Soil organic matter and its decomposition

Soil organic matter, perhaps, contains most of the naturally occuring organic compounds. In addition to the organic constituens present in undecayed plant and animal tissues, soil organic matter contains living and dead microbial cells, microbially synthesized compounds and an array of derivations of these materials. However, soil organic matter needs to be chemically characterized for understanding its role in soil productivity. The major constituens of organic matter are polysaccharides, lignins and proteins. Polysaccharides are natural carbohydrates such as cellulose,the hemicelluloses, starch and pectic substances. Lignins are complex, highly resistant materials, which occur in the woody tissues of plants. Proteins, the principal nitrogen-containing constituents, are formed by linkages of many amino acids amino acids, and most living matter consists of proteins.
 Most of the benefits which accrue to soils from organic matter are due to the ceaseless decomposition of plant and animal residues, into simple inorganic compounds such as carbon dioxide, water, nitrate, phosphate, and sulfate. The polysaccharides, which constitute the bulk of mature plant tissues, are decomposed by several species of soil microbes. The products are carbon dioxide and water, and new celss of molds, actinomycetes, and bacteria. The result is that soil organic matter contains very little polysaccharide of plant origin, though it does contain some polysaccharide of microbial origin. Lignins being far more resistant to microbial attack than polysaccharide, accumulate as the decomposition proceeds but don’t remain unaltered. When some of the side chains are split off and methoxyl groups are cleaved, the number of acidic groupings such as carboxyl, increase. These changes modify the properties of lignin; which can now retain more nutrient elements. Plant proteins contain the nitrogen essential for building microbial cells. Thus, nitrogen accumulates in soil organic matter not because plant protein is resistant to microbial attack but because nitrogen is an important constituent of microbial cells, and is used and reused as old cells die and new ones are formed. Organic nitrogen in soils appears gradually in soluble inorganic forms because clay minerals exert a protective action on protein molecules, trapping them within the lattice of the clay crystal and also because of the formation of organic complexes resulting from reactions between proteins and lignin.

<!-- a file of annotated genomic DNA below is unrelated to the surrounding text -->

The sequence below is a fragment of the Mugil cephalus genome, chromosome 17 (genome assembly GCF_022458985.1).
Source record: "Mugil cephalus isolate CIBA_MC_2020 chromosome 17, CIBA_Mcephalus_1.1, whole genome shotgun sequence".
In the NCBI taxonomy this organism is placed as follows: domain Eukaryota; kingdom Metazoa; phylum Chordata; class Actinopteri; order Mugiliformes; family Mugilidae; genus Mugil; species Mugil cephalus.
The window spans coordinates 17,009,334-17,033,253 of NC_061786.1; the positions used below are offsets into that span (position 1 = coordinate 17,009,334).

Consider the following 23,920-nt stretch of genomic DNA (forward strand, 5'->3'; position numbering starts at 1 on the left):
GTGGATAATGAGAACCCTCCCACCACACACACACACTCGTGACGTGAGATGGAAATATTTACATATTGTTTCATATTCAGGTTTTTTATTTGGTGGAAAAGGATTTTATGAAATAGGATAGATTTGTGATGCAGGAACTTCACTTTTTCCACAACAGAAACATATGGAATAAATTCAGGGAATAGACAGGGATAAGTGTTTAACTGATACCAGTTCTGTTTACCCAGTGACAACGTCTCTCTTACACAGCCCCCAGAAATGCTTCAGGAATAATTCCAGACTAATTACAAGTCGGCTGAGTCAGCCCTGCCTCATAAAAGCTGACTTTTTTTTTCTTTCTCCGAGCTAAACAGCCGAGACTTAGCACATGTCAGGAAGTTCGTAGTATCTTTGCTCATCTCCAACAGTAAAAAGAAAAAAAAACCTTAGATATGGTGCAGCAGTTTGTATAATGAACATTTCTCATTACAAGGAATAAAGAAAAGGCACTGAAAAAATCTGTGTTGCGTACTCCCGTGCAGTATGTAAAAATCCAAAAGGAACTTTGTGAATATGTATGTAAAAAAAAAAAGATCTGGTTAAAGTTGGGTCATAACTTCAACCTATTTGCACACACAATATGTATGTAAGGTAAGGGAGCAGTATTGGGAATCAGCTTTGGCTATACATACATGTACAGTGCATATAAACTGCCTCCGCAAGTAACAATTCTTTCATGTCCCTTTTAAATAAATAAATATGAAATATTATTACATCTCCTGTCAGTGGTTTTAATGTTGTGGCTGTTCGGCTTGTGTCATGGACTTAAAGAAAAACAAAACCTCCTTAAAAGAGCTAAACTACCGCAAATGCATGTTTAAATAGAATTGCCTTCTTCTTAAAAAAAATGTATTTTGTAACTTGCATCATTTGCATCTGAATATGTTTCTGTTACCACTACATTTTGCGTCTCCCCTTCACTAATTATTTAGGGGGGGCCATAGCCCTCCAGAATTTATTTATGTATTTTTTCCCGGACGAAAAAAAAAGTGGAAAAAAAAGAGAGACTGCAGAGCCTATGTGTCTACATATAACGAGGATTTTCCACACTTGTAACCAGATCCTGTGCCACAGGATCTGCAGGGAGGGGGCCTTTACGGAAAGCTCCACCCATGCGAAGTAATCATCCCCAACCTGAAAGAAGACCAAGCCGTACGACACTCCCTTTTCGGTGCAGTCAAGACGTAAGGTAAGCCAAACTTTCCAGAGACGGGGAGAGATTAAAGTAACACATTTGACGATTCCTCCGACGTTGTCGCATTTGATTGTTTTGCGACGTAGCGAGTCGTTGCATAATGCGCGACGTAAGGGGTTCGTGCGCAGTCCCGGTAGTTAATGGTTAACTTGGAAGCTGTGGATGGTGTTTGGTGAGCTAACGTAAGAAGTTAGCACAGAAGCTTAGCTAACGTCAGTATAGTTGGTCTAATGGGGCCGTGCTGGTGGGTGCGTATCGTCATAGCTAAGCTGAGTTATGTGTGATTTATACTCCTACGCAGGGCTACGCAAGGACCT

Virmani, SMM, et., al. 1994. Stressed Ecosystems and Sustainable Agriculture. Science publisher: Lebanon USA